Last week Intel announced the scrapping of its plans to bring Larrabee to a discrete graphics card. While the announcement was open ended enough to allow for the restart of the discrete GPU program, from what I’ve heard the bulk of Larrabee GPU folks have been transitioned to work on Intel’s integrated graphics as it becomes a major focus of the company.

Larrabee as an architecture is not dead however. Intel made it very clear that a variant of the architecture designed for High Performance Computing (HPC) applications was still on track. It’s called the Intel Many Integrated Core (MIC) architecture and it claims to leverage both Larrabee and Intel’s many core research projects. The first Intel MIC product (codenamed Knights Corner) will be built on Intel’s 22nm process and feature more than 50 cores. I’m guessing it’s too early to tell how many cores will yield once the chip is done and Intel doesn’t want to miss any targets so we get a conservative estimate today.
 
The 22nm requirement puts the earliest release for Knights Corner at 2011. I’ve also heard that none of the GPU specific features of Knights Corner have been removed. Whether that means we’ll see a revival of the discrete GPU project or not remains to be seen. Intel’s efforts on improving compatibility and testing for its integrated graphics program would definitely come in handy if the company chooses to pursue anything higher end.
 
Intel is stressing the ease at which customers can port existing x86 code to Knights Corner, an advantage that NVIDIA’s Tesla lacks. The low hanging fruit for Intel’s MIC architecture are those applications that are already highly parallel and are thread constrained on Xeon today. With minor adjustments they should see a good speedup from the move to MIC.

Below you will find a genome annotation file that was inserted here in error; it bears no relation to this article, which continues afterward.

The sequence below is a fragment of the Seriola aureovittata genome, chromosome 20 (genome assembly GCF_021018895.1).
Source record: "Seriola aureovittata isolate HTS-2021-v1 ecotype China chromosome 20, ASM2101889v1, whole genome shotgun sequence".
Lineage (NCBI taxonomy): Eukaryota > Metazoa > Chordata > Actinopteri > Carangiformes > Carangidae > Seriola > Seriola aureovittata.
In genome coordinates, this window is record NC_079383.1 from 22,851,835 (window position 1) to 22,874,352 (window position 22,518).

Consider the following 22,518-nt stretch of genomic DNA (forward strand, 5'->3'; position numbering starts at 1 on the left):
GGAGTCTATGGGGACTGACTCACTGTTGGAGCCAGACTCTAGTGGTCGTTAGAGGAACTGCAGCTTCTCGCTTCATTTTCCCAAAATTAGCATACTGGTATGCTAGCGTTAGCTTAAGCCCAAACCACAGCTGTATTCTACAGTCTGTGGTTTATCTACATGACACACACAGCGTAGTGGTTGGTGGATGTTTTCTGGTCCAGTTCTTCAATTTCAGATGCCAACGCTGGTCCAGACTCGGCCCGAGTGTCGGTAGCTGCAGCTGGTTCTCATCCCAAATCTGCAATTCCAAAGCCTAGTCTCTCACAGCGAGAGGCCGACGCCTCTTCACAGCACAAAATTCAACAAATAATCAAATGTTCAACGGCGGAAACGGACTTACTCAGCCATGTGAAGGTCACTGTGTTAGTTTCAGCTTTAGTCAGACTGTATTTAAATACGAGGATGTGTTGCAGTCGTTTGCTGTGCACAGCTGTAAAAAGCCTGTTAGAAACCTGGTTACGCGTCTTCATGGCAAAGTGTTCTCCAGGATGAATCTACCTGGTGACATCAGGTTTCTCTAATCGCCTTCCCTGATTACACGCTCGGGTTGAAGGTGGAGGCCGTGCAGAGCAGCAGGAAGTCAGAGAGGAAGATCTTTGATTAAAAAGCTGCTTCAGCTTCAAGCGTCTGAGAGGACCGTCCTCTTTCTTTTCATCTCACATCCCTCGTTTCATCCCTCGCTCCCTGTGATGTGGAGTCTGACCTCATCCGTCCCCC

Assuming porting x86 to MIC x86 is as easy as expected, we should see a quicker ramp of MIC adoption in the HPC space than NVIDIA has seen with Tesla thus far.
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  • codedivine - Monday, May 31, 2010 - link

    Will it support SSE or LRBNI or both? Reply
  • Shining Arcanine - Monday, May 31, 2010 - link

    These are meant to be many small weak cores, so as much as possible will likely have been removed from its instruction set. Full SSE support is likely not included, although some pieces of it might be. Reply
  • LarrabeeRules - Monday, May 31, 2010 - link

    it will be Next Gen LrbNI Reply
  • Klinky1984 - Monday, May 31, 2010 - link

    These many core CPUs could possibly be handy in a web/cloud setting where a lot of NoSQL databases just need something that can filter through an index, nothing that fancy. Having 50 - 100 of these could possibly be a boon. It just depends on how well each core really performs. Reply

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